Let $\mathcal{F}$ and $\mathcal{G}$ be coherent analytic sheaves on $\mathbb{P}^n$. Let $\mathcal{F}_\bullet$ be a locally free resolution of $\mathcal{F}$. In Principles of Algebraic Geometry by Griffiths and Harris, $\text{Ext}^p(\mathcal{F},\mathcal{G})$ is defined as the hypercohomology of the complex $\mathcal{Hom}(\mathcal{F}_\bullet,\mathcal{G})$, i.e., the cohomology of the complex $\bigoplus_{p=k+\ell} C^k(\mathfrak{U},\mathcal{Hom}(\mathcal{F}_\ell,\mathcal{G}))$, see pages 705 and 446. Here $C^\bullet(\mathfrak{U},\mathcal{Hom}(\mathcal{F}_\ell,\mathcal{G}))$ denotes the Čech complex with respect to some affine open cover $\mathfrak{U}$ of $\mathbb{P}^n$.

If I understand correctly, the Yoneda pairing $$\text{Ext}^p(\mathcal{F},\mathcal{G}) \times \text{Ext}^q(\mathcal{G},\mathcal{H}) \rightarrow \text{Ext}^{p+q}(\mathcal{F},\mathcal{H})$$ should then be induced by the cup product in Čech cohomology. However, I fail to see precisely how this works out.

Edit: To clarify: What I am primarily interested in is how the Yoneda pairing can be expressed in terms of the concrete representatives when $\text{Ext}$ is realized as hypercohomology. In [HL, Section 10.1.1], there is an explicit cup product on hypercohomology, which then is said to induce a product $Ext^i(F^\bullet,G^\bullet)\otimes Ext^j(E^\bullet,F^\bullet) \to Ext^{i+j}(E^\bullet,G^\bullet)$. It is then also stated that "If we interpret $Ext^i(E^\bullet,F^\bullet)$ as $Hom_{\mathcal D}(E^\bullet,F^\bullet[i])$, where $\mathcal{D}$ is the derived category of quasi-coherent sheaves, then the cup product for Ext-groups is simply given by composition." To me, it is not clear neither how the cup product induces the product on $\text{Ext}$, nor why this product coincides with composition in the derived category. Any references to where this is discussed in more detail, or hints on how to prove this would be welcome.

[HL] Huybrechts, Lehn: The Geometry of Moduli Spaces of Sheaves

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    $\begingroup$ I think these questions become clearer if you go full derived and see $\mathrm{Ext}^p(\mathcal{F},\mathcal{G})$ as the cohomology of the internal hom in the derived category of quasi-coherent analytic sheaves. $\endgroup$ – Denis Nardin Mar 11 at 11:34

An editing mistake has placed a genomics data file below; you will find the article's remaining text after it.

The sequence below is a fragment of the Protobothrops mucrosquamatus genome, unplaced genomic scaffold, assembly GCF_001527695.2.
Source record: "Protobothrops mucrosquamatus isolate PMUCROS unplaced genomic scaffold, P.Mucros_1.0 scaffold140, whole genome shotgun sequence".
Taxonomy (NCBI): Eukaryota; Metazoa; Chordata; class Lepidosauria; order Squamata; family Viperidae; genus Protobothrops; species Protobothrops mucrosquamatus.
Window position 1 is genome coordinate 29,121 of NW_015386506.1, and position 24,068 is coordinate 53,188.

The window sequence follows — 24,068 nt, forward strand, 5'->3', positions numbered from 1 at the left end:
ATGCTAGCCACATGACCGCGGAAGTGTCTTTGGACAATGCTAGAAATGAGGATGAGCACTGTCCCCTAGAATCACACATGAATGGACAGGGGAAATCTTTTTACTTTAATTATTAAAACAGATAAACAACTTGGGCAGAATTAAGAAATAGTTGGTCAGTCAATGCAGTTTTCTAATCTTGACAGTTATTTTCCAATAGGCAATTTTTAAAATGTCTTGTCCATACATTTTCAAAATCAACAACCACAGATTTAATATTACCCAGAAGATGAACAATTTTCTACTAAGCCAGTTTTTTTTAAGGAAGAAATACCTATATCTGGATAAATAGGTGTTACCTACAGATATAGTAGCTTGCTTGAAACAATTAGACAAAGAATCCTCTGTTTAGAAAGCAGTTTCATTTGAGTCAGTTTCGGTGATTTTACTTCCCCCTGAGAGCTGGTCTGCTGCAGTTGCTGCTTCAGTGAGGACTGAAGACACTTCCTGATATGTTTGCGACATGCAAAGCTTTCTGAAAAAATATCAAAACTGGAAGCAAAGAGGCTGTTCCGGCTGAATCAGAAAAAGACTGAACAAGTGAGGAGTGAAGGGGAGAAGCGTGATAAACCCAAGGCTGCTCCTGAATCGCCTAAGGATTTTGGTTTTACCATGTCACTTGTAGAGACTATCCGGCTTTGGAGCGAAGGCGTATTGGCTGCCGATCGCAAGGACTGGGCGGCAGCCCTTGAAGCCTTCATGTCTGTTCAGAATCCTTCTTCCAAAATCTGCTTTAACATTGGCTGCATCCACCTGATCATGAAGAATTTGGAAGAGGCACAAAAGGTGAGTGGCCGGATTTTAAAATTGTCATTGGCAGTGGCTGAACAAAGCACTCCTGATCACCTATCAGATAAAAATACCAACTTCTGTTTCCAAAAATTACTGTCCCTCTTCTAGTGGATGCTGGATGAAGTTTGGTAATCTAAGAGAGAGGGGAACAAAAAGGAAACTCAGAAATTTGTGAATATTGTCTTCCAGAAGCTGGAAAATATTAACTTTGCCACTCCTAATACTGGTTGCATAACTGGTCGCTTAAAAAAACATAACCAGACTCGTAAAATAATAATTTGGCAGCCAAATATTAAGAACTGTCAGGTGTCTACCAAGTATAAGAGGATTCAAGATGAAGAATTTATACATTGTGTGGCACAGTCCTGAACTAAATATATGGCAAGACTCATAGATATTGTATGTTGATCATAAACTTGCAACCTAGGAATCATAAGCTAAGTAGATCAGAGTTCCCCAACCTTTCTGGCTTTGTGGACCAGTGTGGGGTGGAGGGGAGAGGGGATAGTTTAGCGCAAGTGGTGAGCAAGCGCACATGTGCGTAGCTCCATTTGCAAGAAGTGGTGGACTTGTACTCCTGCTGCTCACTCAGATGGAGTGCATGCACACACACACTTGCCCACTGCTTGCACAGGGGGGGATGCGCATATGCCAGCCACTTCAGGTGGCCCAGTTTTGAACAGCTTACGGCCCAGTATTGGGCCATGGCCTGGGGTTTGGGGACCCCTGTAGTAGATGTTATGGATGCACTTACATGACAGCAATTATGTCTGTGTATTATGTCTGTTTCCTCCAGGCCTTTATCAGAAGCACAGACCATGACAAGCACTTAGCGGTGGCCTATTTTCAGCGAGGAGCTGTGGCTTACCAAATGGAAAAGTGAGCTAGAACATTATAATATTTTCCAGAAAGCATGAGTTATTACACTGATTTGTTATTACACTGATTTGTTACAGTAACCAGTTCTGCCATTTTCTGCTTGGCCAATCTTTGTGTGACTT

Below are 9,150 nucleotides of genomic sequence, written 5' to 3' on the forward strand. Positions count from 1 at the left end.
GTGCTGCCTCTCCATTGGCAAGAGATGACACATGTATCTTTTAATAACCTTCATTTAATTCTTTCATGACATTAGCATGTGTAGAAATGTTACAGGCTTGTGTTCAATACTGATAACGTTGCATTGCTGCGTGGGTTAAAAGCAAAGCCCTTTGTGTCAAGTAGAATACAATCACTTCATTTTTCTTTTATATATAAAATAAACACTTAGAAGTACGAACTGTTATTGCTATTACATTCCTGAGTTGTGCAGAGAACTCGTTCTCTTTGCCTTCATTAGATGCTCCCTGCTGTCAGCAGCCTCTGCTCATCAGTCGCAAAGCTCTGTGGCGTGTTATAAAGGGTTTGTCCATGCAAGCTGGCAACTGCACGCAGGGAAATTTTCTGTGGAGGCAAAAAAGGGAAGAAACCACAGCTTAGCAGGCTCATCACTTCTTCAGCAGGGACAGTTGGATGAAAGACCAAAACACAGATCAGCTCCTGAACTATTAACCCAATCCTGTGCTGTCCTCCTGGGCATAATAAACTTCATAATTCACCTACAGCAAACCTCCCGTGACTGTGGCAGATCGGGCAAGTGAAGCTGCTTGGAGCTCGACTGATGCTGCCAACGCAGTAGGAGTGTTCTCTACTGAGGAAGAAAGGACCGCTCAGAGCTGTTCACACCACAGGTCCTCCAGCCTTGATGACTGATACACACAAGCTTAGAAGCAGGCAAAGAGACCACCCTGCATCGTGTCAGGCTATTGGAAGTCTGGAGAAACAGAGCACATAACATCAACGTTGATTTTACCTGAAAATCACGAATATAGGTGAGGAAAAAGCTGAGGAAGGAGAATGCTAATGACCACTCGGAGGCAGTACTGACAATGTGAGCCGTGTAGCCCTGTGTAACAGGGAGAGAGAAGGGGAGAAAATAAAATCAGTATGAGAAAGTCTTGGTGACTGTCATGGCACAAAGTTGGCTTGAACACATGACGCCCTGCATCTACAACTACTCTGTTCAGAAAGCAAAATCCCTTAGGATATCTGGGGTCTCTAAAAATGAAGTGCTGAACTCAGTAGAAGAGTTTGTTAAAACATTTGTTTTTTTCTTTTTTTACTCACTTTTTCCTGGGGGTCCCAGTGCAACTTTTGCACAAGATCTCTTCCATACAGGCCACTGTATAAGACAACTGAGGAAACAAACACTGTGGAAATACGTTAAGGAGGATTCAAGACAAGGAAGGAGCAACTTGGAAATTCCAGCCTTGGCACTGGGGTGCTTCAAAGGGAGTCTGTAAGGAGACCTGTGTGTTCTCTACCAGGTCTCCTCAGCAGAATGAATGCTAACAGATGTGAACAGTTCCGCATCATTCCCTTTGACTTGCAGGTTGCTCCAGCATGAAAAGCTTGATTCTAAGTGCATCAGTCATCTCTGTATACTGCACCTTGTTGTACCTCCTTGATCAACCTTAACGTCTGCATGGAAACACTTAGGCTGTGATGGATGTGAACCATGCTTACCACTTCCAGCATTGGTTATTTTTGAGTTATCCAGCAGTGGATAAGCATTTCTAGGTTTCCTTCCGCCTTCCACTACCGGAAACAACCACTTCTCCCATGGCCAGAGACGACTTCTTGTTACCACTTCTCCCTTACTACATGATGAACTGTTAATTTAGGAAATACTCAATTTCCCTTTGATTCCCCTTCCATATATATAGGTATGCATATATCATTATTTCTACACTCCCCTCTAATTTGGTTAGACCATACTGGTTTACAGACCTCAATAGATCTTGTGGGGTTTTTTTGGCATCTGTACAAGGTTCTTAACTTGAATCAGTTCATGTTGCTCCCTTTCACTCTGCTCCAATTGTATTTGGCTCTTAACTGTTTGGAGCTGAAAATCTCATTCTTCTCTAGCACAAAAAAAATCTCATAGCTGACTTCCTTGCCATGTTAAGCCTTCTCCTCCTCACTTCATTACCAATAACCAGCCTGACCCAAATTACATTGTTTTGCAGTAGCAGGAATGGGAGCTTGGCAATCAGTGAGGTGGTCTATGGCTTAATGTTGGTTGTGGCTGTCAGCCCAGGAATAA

Suppose Č(U)→Hom(Q(F),G)[p] and Č(V)→Hom(Q(G),H)[q] represent elements in Ext^p(F,G) and Ext^q(G,H). Here Č(U) denotes the Čech chains for an open cover U and Q(-) is the functor that computes appropriate replacements (often cofibrant), e.g., locally free resolutions.

Choose a common refinement W of U and V and restrict the above maps along the morphisms Č(W)→Č(U) and Č(W)→Č(V). Tensor the two resulting maps together and restrict along the diagonal map, obtaining a map Č(W)→Hom(Q(F),G)⊗Hom(Q(G),H)[p+q]

The remaining problem is the mismatch between G and Q(G). The canonical map Q(G)→G goes in the wrong direction, and so does the induced map Hom(Q(F),Q(G))→Hom(Q(F),G). This prevents us from composing things in the most obvious way.

If one is not interested in specific models for representatives, one can observe that Hom(Q(F),Q(G))→Hom(Q(F),G) becomes an isomorphism in the derived category, so can be tensored with Hom(Q(G),H) and then inverted and composed with the other map, yielding a map Č(W)→Hom(Q(F),H)[p+q], as desired.

Otherwise, working in (say) the projective or flat model structure one can explicitly lift the cofibration 0→Č(U) against the acyclic fibration Hom(Q(F),Q(G))[p]→Hom(Q(F),G)[p], obtaining a new representative Č(U)→Hom(Q(F),Q(G))[p], and then apply the second paragraph above to get the desired map Č(W)→Hom(Q(F),H)[p+q].

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